The International Committee of the Red Cross (ICRC) has called on both sides of the Iraq war to take more care to stop ordinary people from becoming victims.
The US is investigating claims of mass deaths in Hilla
Florian Westphal, the international humanitarian group's spokesman, said: "We would once again urgently remind all the parties in this conflict of their absolute obligation to do everything to protect civilians - in the way they are fighting and the way they choose their targets."
He said ICRC workers saw "dozens" of bodies arriving at the Hilla hospital in central Iraq, some apparently the victims of warfare; US helicopter gunships strafed a nearby residential area on Tuesday.
The demands came as Iraqi officials and US soldiers blamed each other for the deaths of 250 civilians in Nasiriya since the war started.
Doctors at the Saddam Hospital also said more than 1,000 people had been injured, mostly in the US air strikes.
But a commander of the US marines in the area blamed the tactics of the Iraqi militia and regular troops for the heavy casualties that the civilian population appear to have suffered.
Colonel Ron Johnson said civilian casualties had been inevitable because the Fedayeen militia and the Iraqi army had ignored the rules of war.
He admitted some schools had been attacked because Iraqi forces had been inside, and accused the Iraqis of also using hospitals and mosques as cover.
The BBC's Andrew North reports seeing large numbers of injured civilians at the hospital.
He was also shown books registering more than 250 deaths at the hospital over the past 11 days, but says it was impossible to check the doctors' claim that all those listed were civilians, or that most had died as a result of American air strikes.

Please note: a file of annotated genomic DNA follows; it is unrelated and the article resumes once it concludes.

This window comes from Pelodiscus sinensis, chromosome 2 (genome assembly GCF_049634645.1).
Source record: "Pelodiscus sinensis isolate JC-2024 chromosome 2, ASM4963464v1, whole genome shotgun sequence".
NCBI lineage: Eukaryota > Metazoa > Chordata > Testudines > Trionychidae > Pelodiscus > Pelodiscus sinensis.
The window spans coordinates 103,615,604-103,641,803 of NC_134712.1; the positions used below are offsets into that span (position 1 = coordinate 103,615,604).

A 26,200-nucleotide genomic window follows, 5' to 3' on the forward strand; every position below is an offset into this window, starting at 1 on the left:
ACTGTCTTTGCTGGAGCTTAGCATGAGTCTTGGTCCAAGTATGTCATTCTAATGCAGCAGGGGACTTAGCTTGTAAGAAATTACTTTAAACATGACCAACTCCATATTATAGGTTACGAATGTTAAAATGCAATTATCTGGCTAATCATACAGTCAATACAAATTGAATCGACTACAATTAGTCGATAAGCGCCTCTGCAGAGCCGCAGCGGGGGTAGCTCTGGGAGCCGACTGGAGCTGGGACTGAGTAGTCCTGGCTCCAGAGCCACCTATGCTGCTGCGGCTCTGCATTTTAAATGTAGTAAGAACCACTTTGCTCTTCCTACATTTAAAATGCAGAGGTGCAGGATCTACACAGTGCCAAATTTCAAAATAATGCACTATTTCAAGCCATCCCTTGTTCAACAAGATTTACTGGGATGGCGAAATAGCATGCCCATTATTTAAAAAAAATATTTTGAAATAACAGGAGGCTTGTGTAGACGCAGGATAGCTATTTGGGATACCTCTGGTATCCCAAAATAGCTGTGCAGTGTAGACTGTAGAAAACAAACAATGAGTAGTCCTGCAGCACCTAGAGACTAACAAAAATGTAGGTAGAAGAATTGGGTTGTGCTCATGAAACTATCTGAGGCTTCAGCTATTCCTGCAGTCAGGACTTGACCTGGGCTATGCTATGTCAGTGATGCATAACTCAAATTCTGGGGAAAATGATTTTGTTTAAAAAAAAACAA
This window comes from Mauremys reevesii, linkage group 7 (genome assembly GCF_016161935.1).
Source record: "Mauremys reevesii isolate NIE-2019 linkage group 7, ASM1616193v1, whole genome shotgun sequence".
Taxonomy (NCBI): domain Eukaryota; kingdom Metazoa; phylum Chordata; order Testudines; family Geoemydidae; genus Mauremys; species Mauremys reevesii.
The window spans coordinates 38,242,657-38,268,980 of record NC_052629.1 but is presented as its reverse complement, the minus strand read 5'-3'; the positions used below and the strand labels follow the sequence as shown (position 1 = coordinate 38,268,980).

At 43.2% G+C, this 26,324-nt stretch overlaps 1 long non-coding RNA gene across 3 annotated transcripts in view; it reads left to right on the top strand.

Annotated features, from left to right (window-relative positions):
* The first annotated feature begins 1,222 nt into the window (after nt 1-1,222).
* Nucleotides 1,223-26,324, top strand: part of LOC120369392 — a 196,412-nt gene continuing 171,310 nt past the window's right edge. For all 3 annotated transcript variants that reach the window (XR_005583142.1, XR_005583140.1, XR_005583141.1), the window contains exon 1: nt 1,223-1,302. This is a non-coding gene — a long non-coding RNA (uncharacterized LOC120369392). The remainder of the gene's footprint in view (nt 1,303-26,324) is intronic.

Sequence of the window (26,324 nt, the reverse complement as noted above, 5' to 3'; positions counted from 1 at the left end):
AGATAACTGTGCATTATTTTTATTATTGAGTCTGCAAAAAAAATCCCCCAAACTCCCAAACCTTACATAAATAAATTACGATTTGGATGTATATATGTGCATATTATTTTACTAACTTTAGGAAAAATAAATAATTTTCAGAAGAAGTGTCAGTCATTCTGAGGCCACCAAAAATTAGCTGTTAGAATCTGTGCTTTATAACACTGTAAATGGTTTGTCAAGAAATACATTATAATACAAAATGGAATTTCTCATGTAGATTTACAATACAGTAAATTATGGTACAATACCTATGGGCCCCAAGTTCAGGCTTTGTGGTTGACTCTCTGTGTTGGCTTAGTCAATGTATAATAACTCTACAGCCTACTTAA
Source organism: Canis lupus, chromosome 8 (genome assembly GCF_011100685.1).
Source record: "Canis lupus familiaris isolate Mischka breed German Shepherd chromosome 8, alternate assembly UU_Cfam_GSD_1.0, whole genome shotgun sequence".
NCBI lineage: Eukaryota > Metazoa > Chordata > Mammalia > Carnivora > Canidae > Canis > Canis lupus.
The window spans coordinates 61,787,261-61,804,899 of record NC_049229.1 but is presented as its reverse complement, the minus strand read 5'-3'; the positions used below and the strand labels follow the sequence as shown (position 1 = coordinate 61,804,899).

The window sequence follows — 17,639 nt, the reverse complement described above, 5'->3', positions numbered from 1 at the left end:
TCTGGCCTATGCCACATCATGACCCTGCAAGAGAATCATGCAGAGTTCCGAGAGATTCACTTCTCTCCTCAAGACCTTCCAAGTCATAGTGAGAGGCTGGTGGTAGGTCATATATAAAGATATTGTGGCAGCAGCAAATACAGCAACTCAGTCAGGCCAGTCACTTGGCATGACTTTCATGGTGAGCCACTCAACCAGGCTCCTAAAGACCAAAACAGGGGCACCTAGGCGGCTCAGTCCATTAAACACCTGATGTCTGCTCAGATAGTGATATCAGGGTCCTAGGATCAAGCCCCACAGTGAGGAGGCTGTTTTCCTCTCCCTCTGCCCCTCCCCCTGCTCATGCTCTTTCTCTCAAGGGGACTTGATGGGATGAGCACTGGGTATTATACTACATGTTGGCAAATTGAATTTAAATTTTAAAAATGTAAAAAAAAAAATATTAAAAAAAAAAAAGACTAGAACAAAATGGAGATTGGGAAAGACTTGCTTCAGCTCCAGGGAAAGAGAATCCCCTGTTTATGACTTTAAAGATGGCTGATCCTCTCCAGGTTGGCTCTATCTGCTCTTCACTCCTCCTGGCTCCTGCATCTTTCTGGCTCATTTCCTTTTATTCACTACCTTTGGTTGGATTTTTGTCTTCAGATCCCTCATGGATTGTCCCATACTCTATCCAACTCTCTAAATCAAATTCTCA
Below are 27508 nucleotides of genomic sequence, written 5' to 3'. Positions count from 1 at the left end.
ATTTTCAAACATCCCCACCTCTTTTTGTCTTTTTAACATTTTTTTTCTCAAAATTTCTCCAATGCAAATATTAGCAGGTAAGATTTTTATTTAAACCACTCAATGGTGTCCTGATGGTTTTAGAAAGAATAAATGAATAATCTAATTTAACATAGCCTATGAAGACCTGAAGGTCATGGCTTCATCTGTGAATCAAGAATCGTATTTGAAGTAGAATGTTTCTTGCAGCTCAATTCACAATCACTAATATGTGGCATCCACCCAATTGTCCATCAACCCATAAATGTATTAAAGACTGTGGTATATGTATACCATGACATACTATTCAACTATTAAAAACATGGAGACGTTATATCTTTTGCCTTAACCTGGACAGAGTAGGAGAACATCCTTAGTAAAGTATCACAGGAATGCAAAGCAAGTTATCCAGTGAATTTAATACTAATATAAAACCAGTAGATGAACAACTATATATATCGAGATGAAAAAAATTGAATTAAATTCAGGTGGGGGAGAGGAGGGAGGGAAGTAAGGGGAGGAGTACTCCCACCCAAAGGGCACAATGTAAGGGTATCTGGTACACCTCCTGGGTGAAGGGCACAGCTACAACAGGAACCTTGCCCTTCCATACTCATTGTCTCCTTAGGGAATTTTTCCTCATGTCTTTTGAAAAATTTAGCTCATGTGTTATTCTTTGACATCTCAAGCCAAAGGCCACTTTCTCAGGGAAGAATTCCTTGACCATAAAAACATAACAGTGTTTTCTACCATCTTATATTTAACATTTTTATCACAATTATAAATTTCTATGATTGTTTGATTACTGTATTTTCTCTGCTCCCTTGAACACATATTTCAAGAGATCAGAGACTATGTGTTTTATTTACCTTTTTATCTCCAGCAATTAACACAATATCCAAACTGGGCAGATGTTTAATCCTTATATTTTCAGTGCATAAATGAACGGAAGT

He says it is possible at least some of the deaths were Iraqi irregulars, but the doctors insisted all military personnel had been treated elsewhere.
Fears of more civilian carnage were raised on Wednesday with reports that a maternity hospital in Baghdad had been hit by a bomb.
The ICRC - which runs the hospital - later confirmed that the hospital had been damaged though it was empty at the time and no-one died inside.
Other reports, however, say that some passers-by outside the building were killed.
US commanders were investigating the targeting of bombs around the Iraqi capital, but stressed that they go to "great lengths to minimise civilian casualties and damage to civilian facilities".
Iraqi authorities said on Wednesday that at least 55 civilians had been killed by coalition forces in attacks on Baghdad and other cities in the past 24 hours.
BBC defence analyst Stephen Dalziel says the US-led forces have gone out of their way to try to show that this war is against the regime of Saddam Hussein, not the Iraqi people.
He says inevitably, though, there have been civilian casualties and in a war being fought under the constant gaze of television cameras, both sides have realised how crucial the propaganda war is.
The United States has admitted shooting dead seven women and children after their vehicle failed to stop at a checkpoint in Najaf on Monday, but said "the climate established by the Iraqi regime" had contributed to the incident.
The human rights organisation, Amnesty International has called on Washington to conduct an independent investigation into the Najaf killings.